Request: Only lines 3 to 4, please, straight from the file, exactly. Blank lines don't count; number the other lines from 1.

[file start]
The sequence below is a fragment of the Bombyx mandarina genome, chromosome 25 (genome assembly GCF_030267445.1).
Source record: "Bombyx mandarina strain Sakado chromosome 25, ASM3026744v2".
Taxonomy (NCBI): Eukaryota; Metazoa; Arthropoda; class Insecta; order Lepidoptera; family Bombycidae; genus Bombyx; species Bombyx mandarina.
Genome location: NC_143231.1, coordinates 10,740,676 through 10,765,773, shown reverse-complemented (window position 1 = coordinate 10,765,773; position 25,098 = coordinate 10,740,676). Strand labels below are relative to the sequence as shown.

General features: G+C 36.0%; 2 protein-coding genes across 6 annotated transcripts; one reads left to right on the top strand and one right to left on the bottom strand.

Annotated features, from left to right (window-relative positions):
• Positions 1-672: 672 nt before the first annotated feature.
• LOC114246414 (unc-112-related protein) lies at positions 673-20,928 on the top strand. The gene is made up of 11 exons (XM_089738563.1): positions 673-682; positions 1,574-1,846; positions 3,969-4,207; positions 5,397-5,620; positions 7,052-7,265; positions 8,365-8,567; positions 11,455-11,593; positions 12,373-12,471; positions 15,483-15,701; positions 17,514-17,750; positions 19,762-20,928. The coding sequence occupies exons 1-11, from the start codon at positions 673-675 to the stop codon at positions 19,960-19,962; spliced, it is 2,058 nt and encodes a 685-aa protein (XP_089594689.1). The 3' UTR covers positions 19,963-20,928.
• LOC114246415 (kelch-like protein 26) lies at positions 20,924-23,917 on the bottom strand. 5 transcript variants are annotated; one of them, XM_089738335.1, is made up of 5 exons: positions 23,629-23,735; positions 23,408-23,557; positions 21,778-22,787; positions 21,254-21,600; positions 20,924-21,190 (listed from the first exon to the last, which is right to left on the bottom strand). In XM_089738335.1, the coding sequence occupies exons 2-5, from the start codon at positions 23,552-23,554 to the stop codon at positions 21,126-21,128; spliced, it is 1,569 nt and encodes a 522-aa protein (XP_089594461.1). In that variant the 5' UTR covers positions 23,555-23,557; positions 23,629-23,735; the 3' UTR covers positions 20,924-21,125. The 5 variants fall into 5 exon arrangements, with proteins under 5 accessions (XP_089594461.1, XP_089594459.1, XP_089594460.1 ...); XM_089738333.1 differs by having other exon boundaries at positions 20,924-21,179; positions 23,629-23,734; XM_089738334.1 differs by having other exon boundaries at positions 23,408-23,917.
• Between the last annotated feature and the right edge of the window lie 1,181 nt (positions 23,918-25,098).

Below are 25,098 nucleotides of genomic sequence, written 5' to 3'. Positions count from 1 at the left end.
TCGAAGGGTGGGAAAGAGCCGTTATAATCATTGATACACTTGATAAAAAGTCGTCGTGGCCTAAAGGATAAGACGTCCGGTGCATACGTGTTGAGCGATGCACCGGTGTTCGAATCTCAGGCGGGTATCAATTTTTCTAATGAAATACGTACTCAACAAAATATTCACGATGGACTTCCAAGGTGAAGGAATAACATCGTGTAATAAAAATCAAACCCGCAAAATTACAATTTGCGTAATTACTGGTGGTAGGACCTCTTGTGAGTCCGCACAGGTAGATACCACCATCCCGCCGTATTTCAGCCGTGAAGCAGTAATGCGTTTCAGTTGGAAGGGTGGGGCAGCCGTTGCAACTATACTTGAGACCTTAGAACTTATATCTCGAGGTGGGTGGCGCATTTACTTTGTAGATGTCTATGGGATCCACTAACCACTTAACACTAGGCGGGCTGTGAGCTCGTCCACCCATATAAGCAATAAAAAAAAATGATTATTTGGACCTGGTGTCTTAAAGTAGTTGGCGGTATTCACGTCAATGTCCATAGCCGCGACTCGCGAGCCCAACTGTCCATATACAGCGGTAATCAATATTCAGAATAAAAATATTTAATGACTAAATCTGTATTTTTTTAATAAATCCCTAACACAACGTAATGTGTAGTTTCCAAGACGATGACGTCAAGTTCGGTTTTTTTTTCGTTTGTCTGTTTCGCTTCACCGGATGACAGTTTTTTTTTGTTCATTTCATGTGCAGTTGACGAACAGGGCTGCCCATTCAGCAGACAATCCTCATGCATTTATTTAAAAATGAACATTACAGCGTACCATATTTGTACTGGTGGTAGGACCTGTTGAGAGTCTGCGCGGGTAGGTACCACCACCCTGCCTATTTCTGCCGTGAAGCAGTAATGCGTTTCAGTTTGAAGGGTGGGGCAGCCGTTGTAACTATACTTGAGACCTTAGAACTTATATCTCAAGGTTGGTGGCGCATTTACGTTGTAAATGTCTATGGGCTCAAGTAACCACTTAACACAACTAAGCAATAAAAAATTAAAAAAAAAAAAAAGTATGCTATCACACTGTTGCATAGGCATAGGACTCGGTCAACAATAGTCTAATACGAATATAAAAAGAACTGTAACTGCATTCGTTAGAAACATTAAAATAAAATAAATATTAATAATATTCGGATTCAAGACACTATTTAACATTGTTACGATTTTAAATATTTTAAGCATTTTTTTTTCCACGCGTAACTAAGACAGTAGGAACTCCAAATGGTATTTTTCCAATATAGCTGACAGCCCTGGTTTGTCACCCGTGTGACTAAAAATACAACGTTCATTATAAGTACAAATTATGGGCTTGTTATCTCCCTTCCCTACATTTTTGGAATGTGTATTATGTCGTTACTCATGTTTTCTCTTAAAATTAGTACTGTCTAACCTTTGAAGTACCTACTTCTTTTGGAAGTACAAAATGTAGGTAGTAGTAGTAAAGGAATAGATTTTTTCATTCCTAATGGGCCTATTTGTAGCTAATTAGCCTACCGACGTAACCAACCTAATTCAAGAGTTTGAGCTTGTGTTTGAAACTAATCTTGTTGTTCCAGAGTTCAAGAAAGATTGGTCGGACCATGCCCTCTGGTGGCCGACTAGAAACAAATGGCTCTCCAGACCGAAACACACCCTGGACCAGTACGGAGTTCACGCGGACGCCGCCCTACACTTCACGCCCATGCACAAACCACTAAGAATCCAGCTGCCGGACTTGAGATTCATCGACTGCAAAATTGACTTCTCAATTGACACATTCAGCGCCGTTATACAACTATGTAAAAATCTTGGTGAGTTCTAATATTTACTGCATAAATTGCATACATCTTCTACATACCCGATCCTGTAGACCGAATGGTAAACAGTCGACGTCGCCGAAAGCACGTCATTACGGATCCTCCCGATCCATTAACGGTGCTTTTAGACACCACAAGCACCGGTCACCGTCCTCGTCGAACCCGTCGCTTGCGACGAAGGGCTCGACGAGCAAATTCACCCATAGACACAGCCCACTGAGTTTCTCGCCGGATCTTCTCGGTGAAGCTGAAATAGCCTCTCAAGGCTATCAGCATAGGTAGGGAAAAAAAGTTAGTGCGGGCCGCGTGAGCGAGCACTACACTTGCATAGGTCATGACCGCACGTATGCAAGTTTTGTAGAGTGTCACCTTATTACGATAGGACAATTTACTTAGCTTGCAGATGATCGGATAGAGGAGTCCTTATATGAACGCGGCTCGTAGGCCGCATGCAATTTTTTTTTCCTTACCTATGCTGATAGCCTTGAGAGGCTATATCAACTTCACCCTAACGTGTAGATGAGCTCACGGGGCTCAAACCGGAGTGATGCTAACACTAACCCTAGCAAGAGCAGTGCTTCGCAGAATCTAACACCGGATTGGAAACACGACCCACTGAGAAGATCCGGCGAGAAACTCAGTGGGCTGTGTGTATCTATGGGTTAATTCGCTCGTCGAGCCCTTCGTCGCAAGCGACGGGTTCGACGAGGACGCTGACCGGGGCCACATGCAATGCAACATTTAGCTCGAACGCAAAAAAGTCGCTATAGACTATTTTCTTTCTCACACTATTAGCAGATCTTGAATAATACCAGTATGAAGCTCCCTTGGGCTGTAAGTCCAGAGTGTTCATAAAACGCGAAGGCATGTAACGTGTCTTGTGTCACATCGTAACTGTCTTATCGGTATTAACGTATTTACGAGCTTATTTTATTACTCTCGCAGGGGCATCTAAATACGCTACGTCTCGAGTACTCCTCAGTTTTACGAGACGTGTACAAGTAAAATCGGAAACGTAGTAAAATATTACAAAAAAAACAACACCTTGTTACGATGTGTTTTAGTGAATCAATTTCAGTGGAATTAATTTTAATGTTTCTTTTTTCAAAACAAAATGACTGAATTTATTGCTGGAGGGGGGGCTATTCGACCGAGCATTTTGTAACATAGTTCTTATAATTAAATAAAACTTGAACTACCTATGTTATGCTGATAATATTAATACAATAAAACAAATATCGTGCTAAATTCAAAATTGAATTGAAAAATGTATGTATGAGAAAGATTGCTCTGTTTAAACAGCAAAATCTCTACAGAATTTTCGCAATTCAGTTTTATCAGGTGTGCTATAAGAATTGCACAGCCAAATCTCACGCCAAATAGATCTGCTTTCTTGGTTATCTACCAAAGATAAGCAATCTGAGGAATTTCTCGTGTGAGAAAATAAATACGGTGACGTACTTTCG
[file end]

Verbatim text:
Taxonomy (NCBI): Eukaryota; Metazoa; Arthropoda; class Insecta; order Lepidoptera; family Bombycidae; genus Bombyx; species Bombyx mandarina.
Genome location: NC_143231.1, coordinates 10,740,676 through 10,765,773, shown reverse-complemented (window position 1 = coordinate 10,765,773; position 25,098 = coordinate 10,740,676). Strand labels below are relative to the sequence as shown.